The environmental activists used the scaffolding surrounding Madrid’s Congress to clamber up to the top of the building.
One of the members managed to make his way to the upper reaches of the 19th century structure and attempted to unfurl a banner saying “The Popular Party is selling off our coast”.
The conservative Popular Party are currently in power in Spain and have held a large majority in the country's parliament since general elections held in 2011.
Police were quick to climb up the Congress to arrest all eight Greenpeace members.
Congress President Jesús Posadas admitted there were “security flaws” and that it was not yet clear how the ecologists had managed to outwit security guards and police surrounding the building.
Meanwhile, Greenpeace are planning to take Spain’s newest coastal law to the European Commission in Brussels as a means of establishing if future building plans along Spain’s coast will damage vulnerable wetlands and dunes.
“Twenty-five years of coastal protection and we end up with this reform supported by the Popular Party,” Greenpeace’s campaign director María José Caballero told news agency EFE.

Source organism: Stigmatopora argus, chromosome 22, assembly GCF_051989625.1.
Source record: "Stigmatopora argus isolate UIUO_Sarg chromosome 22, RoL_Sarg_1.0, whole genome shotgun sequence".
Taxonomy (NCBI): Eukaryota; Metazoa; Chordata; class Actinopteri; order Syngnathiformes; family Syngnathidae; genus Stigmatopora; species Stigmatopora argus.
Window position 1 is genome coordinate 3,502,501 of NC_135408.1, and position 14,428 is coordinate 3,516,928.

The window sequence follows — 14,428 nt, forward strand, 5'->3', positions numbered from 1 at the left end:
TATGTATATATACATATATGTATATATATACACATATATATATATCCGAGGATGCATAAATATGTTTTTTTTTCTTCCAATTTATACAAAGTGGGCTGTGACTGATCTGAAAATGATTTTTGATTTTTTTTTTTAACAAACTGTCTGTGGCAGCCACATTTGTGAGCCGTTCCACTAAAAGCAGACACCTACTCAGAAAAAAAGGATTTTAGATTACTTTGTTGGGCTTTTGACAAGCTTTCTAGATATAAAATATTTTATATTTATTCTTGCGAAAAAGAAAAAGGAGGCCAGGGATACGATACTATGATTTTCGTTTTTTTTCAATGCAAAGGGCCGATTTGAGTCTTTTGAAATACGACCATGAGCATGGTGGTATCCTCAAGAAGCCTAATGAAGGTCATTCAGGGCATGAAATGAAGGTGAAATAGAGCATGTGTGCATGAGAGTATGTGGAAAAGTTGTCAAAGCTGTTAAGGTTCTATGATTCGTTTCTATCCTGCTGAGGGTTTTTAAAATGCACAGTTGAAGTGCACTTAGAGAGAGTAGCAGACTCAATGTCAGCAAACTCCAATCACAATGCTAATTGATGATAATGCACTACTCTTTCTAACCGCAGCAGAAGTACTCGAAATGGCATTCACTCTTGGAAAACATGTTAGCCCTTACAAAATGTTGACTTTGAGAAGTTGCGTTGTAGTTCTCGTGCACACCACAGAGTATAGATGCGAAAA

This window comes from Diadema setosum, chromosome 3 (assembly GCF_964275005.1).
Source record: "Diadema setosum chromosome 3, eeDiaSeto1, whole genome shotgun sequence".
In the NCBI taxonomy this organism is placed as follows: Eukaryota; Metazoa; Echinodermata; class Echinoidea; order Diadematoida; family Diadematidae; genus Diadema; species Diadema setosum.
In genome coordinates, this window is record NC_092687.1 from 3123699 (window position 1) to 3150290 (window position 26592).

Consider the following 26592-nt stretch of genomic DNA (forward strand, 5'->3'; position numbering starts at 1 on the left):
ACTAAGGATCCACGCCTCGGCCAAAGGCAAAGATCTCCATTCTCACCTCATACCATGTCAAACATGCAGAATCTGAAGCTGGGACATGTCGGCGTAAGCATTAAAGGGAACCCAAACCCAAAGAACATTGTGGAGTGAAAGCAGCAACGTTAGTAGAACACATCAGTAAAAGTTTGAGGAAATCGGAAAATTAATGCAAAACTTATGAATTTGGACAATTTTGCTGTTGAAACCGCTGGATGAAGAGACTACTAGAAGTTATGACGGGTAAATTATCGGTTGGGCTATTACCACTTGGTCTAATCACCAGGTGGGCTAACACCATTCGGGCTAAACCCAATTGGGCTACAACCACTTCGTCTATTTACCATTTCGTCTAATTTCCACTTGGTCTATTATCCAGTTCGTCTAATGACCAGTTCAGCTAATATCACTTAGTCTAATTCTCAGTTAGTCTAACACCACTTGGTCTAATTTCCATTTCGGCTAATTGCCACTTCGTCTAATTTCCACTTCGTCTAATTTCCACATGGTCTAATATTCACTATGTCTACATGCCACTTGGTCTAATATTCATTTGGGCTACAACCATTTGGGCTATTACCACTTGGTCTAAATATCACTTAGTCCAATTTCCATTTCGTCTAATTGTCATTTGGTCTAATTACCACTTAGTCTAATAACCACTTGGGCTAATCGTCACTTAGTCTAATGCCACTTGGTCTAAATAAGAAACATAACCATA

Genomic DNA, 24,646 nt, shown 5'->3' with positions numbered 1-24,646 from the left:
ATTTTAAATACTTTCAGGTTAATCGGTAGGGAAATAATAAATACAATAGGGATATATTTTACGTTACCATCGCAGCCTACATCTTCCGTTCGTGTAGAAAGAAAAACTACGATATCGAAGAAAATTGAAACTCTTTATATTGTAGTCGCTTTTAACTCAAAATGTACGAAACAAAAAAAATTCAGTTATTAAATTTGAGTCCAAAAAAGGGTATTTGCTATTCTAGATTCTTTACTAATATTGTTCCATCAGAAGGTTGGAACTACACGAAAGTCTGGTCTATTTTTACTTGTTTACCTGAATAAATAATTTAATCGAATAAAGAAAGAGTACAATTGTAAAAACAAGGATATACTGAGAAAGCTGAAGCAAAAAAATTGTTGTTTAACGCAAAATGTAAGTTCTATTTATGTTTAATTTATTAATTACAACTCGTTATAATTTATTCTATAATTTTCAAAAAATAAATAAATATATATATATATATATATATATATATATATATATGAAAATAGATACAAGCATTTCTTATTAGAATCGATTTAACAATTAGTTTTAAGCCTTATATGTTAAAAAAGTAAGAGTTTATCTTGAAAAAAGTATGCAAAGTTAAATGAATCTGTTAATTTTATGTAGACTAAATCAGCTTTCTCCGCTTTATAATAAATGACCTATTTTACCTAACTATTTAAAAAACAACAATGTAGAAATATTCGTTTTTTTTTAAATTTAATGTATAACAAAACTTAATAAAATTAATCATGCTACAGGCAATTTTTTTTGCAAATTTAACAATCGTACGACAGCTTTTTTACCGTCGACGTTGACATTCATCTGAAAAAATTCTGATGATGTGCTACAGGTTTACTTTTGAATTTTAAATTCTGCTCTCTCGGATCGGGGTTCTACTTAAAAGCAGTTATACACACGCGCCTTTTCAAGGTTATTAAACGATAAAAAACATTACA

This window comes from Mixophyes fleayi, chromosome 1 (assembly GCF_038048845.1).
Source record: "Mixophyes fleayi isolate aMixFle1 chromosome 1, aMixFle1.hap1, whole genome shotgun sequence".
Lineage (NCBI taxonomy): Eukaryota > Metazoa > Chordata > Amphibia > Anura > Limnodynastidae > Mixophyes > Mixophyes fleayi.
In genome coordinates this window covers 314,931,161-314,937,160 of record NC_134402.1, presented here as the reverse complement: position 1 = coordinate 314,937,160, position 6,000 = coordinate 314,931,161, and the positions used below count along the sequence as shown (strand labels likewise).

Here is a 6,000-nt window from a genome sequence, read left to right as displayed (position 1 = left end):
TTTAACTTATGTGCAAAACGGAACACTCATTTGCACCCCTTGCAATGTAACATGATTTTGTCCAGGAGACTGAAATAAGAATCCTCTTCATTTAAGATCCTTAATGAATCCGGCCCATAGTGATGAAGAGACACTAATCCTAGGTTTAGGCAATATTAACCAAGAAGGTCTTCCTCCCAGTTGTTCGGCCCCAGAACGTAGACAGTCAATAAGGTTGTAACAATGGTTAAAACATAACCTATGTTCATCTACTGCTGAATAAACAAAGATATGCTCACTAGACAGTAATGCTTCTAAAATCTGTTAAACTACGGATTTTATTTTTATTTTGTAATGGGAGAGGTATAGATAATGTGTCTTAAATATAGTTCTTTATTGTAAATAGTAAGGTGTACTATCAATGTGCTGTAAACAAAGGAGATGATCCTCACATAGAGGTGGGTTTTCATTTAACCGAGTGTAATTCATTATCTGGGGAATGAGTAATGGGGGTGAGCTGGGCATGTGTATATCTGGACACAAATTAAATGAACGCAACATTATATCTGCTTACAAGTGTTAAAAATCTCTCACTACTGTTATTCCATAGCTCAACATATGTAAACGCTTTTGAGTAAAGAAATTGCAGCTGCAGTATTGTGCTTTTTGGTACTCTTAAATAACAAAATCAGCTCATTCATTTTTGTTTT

“All this law does is disregard and devalue our coasts. Instead of protecting them they are occupying them.”
Among the contested clauses in the law is one that extends leases of built-up coastal land to 75 years.
Environment Minister Miguel Arias Canete said that was to protect buildings built before 1988 from being demolished when leases expire.
It also reduces to 20 metres in some cases the protection zone that must be kept between buildings and the sea.
Greenpeace's coastal affairs spokeswoman Pilar Marcos said the law "sets us back 25 years in environmental protection" and panders to the "private interests" of property developers.
"It is the culmination of the barbarities of the building boom," she said in a statement.
The environmental spokesman for the opposition Socialists in parliament, Jose Luis Abalos, said the reform "puts an end to the most serious attempt ever made in Spain to protect our coasts".
He said that only 30 percent of Spain's coasts were not occupied by human activity.
The government, meanwhile, insisted the reform would protect Spain from a repeat of infamous projects such as the Algarrobico, a 21-story concrete hotel built in a national park on the southern coast.